RREMINDER: Call for paper proposals to PROVIR closing conference, deadline coming up.

Provision of Welfare to Irregular Migrants (PROVIR) will be organizing its closing conference “Exceptional welfare: Dilemmas in/of irregular migration” at the University of Bergen, 19th – 21th of November 2014. The closing conference aims to bring together researchers from various disciplines who are interested in the interplay between migration control and welfare policy. Continue reading


Based on ethnogrprt_www40aphic fieldwork in Niger, this Hans Lucht discusses how stranded migrants have become facilitators of the very journey they have failed to make themselves. These connection men, or ‘pushers’ as they say themselves, are now key actors in high-risk migration across the Sahara Desert via Libya to Europe. They have somehow turned all their misfortunes into a form of capital, while awaiting a new chance to go to Europe. Continue reading

Communicating migration seminar: Caroline Knowles – The Children of the Revolution: Reflections on Chinese London and how to Theorise these New Forms of Migration

The Children of the Revolution: Reflections on Chinese London and how to Theorise these New Forms of Migration

IMG_0305This paper explores some of the London data from a three-city investigation of migration. The other two cities are Beijing and Hong Kong, and in each city we are exploring young (23-39) graduate migrants from the other two cities in order to understand how global mobility features in young professionals’ life and career planning. Little has been written about UK migrants in Hong Kong and Beijing, and the existing literature on Chinese migrants in London is centred on long-term (often depicted as poor and illegal) migrants from Hong Kong. Such studies do not Continue reading

Communicating Migration Seminar: Lise W. Isaksen -Mobility, moral and migration: “Familism” in Norwegian and Italian Contexts”

«Mobilitet, moral og migrasjon:  familisme – begrepet i norske og italienske kontekster.»

LiseWSeminaret tar for seg hvordan middelhavslandenes familisme – begrep konstrueres og erfares i migrasjons-kontekster blant nordmenn i Italia og italienere i Norge. Dagens familisme utfordres både av «post-moderne” endringer i familie-strukturen, slik som lav fertilitet og stigende skilsmisse-rater, og av finanskrise og migrasjon.I Sør-Europa eksisterer lav fertilitet side om side med tradisjonelle omsorgs-organiseringer og parallelt med kontant-tunge velferdsprogrammer og begrenset produksjon av tjenester for de unge og de eldre. Continue reading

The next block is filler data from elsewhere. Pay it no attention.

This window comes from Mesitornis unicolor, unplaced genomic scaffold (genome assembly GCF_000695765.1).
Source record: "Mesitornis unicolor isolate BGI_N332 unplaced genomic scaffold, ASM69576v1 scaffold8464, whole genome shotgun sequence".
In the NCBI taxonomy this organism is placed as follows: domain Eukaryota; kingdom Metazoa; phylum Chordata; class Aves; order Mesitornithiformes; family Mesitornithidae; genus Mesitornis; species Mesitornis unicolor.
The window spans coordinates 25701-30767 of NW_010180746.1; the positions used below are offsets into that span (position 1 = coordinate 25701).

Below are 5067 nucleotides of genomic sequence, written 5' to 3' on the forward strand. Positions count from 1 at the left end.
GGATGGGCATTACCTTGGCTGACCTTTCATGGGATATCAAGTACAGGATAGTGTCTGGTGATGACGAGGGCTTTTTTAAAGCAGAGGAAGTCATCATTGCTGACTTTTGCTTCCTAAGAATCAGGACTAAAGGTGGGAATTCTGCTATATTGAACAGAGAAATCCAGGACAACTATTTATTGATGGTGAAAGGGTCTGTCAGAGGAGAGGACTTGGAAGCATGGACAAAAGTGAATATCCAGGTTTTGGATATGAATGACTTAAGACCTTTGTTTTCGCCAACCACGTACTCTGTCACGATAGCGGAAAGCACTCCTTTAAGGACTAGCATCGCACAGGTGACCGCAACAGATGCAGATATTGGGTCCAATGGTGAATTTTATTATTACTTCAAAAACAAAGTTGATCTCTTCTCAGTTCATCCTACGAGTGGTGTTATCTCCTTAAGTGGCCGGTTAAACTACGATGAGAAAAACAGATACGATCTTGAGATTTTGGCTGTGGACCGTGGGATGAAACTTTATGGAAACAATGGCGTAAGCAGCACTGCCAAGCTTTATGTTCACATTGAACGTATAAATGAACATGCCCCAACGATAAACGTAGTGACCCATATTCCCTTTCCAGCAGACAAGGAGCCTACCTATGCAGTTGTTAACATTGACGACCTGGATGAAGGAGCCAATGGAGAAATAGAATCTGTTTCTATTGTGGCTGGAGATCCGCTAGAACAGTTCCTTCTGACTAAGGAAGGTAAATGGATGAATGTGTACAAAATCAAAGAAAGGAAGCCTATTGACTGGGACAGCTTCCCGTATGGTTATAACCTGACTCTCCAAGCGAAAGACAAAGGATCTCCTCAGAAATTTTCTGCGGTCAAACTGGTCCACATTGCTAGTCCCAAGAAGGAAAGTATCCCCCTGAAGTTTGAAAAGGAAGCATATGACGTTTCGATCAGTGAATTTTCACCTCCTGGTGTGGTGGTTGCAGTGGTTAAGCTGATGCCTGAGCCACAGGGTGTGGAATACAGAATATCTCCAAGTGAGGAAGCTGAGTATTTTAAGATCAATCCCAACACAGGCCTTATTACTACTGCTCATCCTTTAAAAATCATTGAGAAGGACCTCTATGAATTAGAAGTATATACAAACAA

Migration in the media: Strategies, bias and blind-spots

Kjersti-nytt Kjersti Thorbjørnsrud will hold this first seminar in the communicating migration series. It will be about media strategies that are used by different actors in the migration field. The main foci will be on the department of justice and police (JPD) and the Directorate of migration (UDI) where most of the fieldwork has been carried out. What do people working in these institutions do to avoid or limit negative talk about migration politics and bureaucratic processes on migration issues? How do they “sell” different cases to the media? Continue reading


15th of January 2014


The IMER Bergen newsletter will be published the 15th every month. If you want to publish something in the newsletter, send an email with a title and a short text to imer@global.uib.no before the 10th each month. To subscribe or unsubscribe from our newsletter see imer.b.uib.no. Continue reading

New IMER seminar in the making: Communicating migration

Would you like to contribute to IMER Spring Program, present your ideas, receive professional feedback and discuss with peers! For 2014, we are planning a seminar series called
Communicating Migration. This will be the topic for the seminar series at IMER Bergen spring and autumn 2014. The seminar series will end with a two-day conference in October/November 2014.

Skjermbilde 2013-12-14 kl. 01.13.06The seminar series will cover how migration and ethnic relations are communicated in every-day encounters, in mass and social media, in politics and in teaching at the universities.  Has the way people talk about migration and migrants in different social contexts changed over time, and in what ways has it changed? How does migration theory and research fit in within other topics and theories in the social sciences, and how do results from migration research inform public debate and policy development? Continue reading